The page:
We may not give it a great deal of extra thought here in Canada, but running free, fair and open elections is not as easy as it sounds. All we have to do is think back to the 1995 referendum in Quebec to remind ourselves just how important each and every vote is and how important it is that the process be seen to be legitimate.

We are hearing reports of all manners of abuse in Ukraine. We are hearing of ballot box stuffing, widespread abuse of absentee ballots, large scale busing of voters to other districts, the use of pens with disappearing ink, the use of acid in ballot boxes to destroy ballots, militia stationed inside polling places in contravention of election laws, attempts to substitute fake ballot boxes, and the list goes on. We are also hearing about 100% turnouts in other districts which were outside the bounds of the statistical mean.

It is abundantly clear from enough different and impartial sources, both Canadian and international, that there is no way in which we can interpret the results of the Ukrainian presidential election as anything but unacceptable.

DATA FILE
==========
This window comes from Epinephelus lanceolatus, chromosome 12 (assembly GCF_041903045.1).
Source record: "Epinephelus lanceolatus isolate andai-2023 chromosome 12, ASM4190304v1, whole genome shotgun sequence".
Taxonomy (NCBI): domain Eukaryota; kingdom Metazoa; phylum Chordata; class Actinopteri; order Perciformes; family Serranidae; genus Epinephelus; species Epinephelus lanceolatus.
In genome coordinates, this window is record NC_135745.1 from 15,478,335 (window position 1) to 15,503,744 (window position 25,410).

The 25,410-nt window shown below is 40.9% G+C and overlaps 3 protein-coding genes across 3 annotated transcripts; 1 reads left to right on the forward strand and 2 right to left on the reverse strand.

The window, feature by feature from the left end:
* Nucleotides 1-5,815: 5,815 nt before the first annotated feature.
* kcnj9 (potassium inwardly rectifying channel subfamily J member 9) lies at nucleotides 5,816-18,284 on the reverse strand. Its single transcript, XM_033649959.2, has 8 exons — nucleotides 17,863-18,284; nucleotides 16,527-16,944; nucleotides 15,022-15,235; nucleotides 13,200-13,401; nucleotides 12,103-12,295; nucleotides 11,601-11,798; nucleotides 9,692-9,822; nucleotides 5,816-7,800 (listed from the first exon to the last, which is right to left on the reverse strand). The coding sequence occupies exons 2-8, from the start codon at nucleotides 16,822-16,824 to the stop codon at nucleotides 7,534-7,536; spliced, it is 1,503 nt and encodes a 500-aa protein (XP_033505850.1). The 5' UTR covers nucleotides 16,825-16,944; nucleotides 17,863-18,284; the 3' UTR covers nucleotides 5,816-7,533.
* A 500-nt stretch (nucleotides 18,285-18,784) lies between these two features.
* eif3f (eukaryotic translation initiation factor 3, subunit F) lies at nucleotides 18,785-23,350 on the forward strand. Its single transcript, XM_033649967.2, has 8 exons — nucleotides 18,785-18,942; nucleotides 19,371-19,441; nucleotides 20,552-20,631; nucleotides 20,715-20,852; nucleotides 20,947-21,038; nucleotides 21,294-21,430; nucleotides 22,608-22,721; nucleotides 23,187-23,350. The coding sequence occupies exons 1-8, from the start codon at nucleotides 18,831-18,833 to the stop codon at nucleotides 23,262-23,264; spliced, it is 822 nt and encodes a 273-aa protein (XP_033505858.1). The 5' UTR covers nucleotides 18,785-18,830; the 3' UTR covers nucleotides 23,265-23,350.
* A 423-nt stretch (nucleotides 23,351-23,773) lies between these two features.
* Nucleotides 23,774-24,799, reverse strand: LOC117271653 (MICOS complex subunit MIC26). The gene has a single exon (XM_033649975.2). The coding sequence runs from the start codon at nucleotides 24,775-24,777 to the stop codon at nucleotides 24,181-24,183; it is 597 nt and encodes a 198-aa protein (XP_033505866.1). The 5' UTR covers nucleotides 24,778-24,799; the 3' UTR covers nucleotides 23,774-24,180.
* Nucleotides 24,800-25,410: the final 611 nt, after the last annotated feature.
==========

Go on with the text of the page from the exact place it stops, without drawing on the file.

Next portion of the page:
There is an important point to be made here about these observers. As David Collenette noted this afternoon in an interview from London on CBC Newsworld, the observers have no preference for either candidate. They have no job at stake, they have nothing to gain or lose, and no power hangs in the balance for them. Their only interest is in seeing that the process is conducted fairly and openly without interference, and that the result can be said to be legitimate, regardless of the outcome.

In other words, their only job was to give a thumbs-up or a thumbs down on how the mechanics of the election was run. In this case it is pretty clear that it was a thumbs down.